As truck driver protests over cross-border vaccine mandates in Canada continue, the American Trucking Associations came out against any similar protests being organized in the United States.
“ATA strongly opposes any protest activities that disrupt public safety and compromise the economic and national security of the United States,” ATA President and CEO Chris Spear said. “We held serious concerns about the unintended impact a vaccine mandate would have on our nation’s supply chain and ongoing COVID response efforts, which is why ATA challenged the OSHA rule all the way to the Supreme Court – where we prevailed.”
ATA has not challenged the U.S.- and Canadian-imposed vaccine requirements for cross-border commercial haulers, which first sparked the Canadian protests.
Spear added that his group will continue to advocate for policies that help the trucking industry “keep the supply chain moving, and we’ll do so in ways that do not hinder the safe and timely flow of commerce that everybody depends on.”
Support for anti-vaccination protests in the U.S. continues on social media channels. At least one trucker convoy is reportedly set to begin March 4. However, there is evidence that some of the Facebook groups encouraging protests are driven by so-called "content mills" in foreign countries.
Meanwhile, police moved against demonstrators who had closed the Ambassador Bridge between Windsor, Ontario, and Detroit. While protesters at the vital link between the two cities were cleared, it took several hours Sunday, Feb. 13 for normal traffic flows to resume after the bridge reopened at about 11:30 p.m. The bridge was closed for about a week.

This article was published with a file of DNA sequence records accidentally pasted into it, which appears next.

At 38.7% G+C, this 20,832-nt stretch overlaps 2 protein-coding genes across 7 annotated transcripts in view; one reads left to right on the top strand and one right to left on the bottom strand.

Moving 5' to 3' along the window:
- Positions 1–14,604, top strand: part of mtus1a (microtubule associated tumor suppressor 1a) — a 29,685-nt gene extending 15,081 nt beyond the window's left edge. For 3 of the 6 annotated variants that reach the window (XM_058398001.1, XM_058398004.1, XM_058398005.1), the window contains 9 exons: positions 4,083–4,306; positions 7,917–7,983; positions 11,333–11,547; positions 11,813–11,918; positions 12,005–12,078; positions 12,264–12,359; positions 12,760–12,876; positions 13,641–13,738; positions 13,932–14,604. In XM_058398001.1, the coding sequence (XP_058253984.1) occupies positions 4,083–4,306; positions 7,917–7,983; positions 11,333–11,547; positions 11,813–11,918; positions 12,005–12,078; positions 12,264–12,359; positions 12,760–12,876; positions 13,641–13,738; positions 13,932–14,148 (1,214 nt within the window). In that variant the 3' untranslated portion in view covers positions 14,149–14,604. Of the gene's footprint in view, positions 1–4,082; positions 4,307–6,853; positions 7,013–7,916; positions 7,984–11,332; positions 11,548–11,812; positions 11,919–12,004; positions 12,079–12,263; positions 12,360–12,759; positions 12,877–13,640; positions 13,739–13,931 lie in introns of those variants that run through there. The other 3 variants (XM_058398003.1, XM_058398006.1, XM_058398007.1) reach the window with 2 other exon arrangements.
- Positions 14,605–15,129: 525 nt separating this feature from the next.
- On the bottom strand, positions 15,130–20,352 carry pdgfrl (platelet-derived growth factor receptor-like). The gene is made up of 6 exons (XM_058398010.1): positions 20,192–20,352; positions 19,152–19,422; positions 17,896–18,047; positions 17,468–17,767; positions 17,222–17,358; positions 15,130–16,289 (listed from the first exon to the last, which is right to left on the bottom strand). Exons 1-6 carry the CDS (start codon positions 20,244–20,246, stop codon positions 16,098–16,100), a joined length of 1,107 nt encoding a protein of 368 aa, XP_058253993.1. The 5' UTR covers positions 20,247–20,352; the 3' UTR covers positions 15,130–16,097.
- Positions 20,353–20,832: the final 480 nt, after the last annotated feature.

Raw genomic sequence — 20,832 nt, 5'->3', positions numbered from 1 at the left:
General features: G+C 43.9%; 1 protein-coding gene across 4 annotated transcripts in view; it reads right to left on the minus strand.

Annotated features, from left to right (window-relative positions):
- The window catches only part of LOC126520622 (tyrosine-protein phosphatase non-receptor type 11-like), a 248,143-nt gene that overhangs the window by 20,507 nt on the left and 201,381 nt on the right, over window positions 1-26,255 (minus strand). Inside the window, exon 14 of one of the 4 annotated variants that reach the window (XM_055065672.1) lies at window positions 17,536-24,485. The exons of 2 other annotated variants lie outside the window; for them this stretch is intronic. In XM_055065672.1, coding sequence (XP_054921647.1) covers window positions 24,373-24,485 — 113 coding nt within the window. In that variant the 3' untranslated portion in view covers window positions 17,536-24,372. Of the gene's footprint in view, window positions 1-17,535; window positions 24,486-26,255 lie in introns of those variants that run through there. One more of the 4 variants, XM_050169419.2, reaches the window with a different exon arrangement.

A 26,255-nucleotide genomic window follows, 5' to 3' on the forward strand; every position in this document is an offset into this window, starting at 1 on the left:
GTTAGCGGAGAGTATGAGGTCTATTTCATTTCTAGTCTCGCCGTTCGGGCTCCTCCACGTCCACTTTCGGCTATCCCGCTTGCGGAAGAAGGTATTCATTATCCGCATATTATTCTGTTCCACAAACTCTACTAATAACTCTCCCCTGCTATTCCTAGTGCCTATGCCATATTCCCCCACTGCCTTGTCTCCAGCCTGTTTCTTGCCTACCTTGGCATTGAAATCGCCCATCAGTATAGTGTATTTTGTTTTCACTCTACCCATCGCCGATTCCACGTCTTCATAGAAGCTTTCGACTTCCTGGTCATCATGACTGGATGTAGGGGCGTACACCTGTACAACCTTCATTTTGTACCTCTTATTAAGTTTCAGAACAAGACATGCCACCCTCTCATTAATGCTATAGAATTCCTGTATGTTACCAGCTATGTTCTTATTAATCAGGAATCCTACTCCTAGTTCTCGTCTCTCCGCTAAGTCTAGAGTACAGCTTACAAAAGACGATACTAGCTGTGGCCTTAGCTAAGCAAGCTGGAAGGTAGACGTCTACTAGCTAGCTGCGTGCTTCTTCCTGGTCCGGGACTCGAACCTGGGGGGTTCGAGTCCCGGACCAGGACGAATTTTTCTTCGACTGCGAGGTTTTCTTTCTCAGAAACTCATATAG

The White House issued a statement Sunday praising Canadian authorities for reopening the bridge and pledging to support them "wherever useful" in order to ensure restoration of commerce. Detroit's auto manufacturing plants suffered production lapses because of the bridge closure.
Ontario Premier Doug Ford on Friday declared a state of emergency in an effort to end the protests that have blocked several border crossings in the province through fines and the potential for license revocation.
However, demonstrations continue to block streets in the Canadian capital of Ottawa. At the same time, counter-protests have sprung up in the city as residents complain about the ongoing disruption of life in the city. Ottawa's mayor says a deal has been struck that would see many of the trucks and protesters clogging city streets move.
There were also protests staged in other locations, including at the bridge crossing between Cornwall, Ontario, and northern New York and the Blue Water Bridge between Port Huron, Michigan, and Point Edward, Ontario.
The protests in Canada appear to have spurred similar opposition to COVID regulations in France, Australia, and New Zealand.
Trucker arrested at border; 73 people found hidden in trailer
A truck driver was arrested last week while trying to smuggle people into the U.S. illegally.
The arrest came less than a year after the driver's father was arrested by Border Patrol also with a tractor-trailer packed with people.
Border Patrol on Tuesday, Feb. 8, arrested Leonardo Davila Jr. at the Falfurrias checkpoint after agents discovered 73 people concealed in the tractor-trailer he was driving. The man’s father, Leonardo Davila Sr., was arrested at that same checkpoint on May 4, 2021, with a tractor-trailer packed with 68 people.
Upon arrival and the border checkpoint, a canine immediately alerted to the vehicle. Leonardo Davila Jr. was referred to a secondary inspection where Border Patrol agents found the 73 people, all of whom were in the country illegally.